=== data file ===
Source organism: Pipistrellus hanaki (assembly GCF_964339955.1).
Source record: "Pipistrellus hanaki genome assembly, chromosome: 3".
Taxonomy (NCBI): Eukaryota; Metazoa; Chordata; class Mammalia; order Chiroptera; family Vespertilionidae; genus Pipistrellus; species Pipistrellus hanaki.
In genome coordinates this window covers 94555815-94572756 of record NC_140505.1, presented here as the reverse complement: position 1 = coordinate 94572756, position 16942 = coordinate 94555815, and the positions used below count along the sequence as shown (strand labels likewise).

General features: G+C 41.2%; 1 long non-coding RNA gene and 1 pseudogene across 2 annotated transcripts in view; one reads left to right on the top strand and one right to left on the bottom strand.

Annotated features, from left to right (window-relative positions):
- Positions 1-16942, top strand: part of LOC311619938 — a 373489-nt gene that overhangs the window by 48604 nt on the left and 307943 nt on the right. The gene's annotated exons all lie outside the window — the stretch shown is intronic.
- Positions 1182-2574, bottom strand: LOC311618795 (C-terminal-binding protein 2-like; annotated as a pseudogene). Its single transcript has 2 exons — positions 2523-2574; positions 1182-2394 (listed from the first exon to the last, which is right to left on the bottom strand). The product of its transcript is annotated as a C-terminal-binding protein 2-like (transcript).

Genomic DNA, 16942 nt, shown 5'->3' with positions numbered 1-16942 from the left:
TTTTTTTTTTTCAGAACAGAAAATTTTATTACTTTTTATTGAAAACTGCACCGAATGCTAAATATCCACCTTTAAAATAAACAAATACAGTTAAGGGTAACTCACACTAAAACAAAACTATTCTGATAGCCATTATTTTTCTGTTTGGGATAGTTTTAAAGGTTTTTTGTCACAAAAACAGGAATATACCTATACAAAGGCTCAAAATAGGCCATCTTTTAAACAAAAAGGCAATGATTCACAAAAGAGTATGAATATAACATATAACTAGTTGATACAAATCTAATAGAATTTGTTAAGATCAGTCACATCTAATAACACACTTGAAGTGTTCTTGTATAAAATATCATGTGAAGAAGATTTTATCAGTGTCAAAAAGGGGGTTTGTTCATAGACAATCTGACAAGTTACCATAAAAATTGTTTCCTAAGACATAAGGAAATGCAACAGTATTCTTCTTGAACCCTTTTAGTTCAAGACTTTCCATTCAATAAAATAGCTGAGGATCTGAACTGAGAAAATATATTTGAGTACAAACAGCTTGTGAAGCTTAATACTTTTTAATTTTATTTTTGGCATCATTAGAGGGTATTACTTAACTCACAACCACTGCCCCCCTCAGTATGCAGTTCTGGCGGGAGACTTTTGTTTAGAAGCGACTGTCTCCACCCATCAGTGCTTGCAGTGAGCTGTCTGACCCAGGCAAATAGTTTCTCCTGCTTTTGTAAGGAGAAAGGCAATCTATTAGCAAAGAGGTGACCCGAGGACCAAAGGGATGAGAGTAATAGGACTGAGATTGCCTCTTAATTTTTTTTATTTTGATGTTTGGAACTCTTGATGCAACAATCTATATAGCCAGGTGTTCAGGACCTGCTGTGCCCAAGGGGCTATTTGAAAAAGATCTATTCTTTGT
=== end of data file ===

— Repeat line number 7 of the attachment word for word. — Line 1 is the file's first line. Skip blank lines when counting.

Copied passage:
- Positions 1-16942, top strand: part of LOC311619938 — a 373489-nt gene that overhangs the window by 48604 nt on the left and 307943 nt on the right. The gene's annotated exons all lie outside the window — the stretch shown is intronic.